FNA TRAILBLAZERS EPISODE 32

Home economics: Rising ingredient prices prompt More Meat to create pioneering RTC meat alternatives

By Pearly Neo contact

- Last updated on GMT

In this episode of the FNA Trailblazers podcast, we speak to Co-Founder and CEO of Thailand’s More Meat, Kanwra Tanachotevorapong (Minnie).
In this episode of the FNA Trailblazers podcast, we speak to Co-Founder and CEO of Thailand’s More Meat, Kanwra Tanachotevorapong (Minnie).

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Alternative meat firm More Meat has cited rising local food ingredient prices and the prevention of food waste as major drivers behind the creation of its ready-to-cook (RTC) range, a format that is still at the early stages of growth within Thailand’s plant-based sector.

In this episode of the FNA Trailblazers podcast, we speak to Co-Founder and CEO of Thailand’s More Meat, Kanwra Tanachotevorapong (Minnie). More Meat is best-known for having revolutionized the use of splitgill mushrooms, a local native mushroom species that grows on rubber trees, into meat alternatives.

More Meat has seen some significant success with widespread national supermarket presence of its plain unseasoned product, made plain and unflavoured on purpose in response to consumer demand for a healthier ingredient to cook meals from scratch with in order to control sodium intake – but now the firm is also venturing into items that are a little more flavoured with RTC products.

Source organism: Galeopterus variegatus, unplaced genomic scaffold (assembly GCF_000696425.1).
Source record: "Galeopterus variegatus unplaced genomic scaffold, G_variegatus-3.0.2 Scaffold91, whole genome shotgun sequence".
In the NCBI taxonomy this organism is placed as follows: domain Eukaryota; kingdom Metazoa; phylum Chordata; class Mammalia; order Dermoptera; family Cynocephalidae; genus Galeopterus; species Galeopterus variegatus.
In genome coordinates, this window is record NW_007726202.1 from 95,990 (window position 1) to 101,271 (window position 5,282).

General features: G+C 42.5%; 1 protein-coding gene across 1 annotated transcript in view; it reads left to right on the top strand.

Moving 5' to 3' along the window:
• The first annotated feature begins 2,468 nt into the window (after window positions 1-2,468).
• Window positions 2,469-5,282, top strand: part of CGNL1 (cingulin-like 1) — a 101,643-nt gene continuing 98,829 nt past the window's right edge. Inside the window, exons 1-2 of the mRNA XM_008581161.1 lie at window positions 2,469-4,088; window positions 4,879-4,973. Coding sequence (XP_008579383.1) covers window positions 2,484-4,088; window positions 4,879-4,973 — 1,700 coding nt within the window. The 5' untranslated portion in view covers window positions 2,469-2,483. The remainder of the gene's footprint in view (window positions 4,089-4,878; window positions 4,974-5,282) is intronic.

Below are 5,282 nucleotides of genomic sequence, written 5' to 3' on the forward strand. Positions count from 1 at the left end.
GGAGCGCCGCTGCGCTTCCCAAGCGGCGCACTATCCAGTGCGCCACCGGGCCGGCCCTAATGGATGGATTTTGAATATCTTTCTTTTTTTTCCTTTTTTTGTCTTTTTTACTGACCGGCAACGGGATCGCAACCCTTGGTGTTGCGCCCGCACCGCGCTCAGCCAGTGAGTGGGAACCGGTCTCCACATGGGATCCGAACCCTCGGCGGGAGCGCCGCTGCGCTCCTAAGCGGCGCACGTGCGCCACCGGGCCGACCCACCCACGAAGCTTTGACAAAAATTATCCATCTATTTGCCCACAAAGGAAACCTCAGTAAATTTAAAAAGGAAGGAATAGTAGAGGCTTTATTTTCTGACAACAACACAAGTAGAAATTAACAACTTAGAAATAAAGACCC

“This portfolio expansion is really also due to consumer demand – there are many who want to be able to cook from scratch and have a plain canvas with which to add their own herbs, sauces, spices and so on to, but there are also many who simply don’t have the time to do this and need something quick yet healthier than the average pre-processed instant meal,” ​Tanachotevorapong told FoodNavigator-Asia​.

“Another factor here is in the economics of it – many of our consumers are either in small families or single, and have found it to be very cost-ineffective to cook from scratch. For instance, to cook a dish like kra pow they’d need a lot of basil and certain herbs and spices, and then the next day for dish like green curry they’d need curry leaves and other things – and these days the raw food ingredients are so expensive that buying all of these items is not cheap, and not economically worth it.

“There’s also a food waste factor, where at the end of the day many of us have unused bags of herbs and vegetables left over from making different dishes sitting in the fridge and going to waste, as most people don’t have the time to use these up daily or quickly enough.”

These factors propelled the firm to create a new RTC line, with products ‘in the middle’ of the raw ingredient – ready-to-eat (RTE) spectrum of foods, a sector which Tanachotevorapong believes is at a very infant stage for the meat alternative sector in the country.

“Our first product was really a base ingredient for cooking with, and in Thailand there are many RTE plant-based foods from chips to snacks and so on, but there really aren’t any options out there in this area that are RTC, so that’s where we hope to grow,”​ she said.

“One thing we do know is that although many consumers need that convenience of easy-to-prepare items, they also crave that hands-on experience of doing at least some minimal cooking so as to have that kitchen experience and that freshness perception.

“Another area of emphasis for us with this line is also the use of fresh local Thai herbs and spices, as opposed to using powders or other preprocessed forms of flavourings so as to ensure that things are still kept as clean and healthy as possible.”

Listen to the podcast above to find out more, including Tanachotevorapong’s insights on how her experience being an air stewardess launched her down the food entrepreneurship path.

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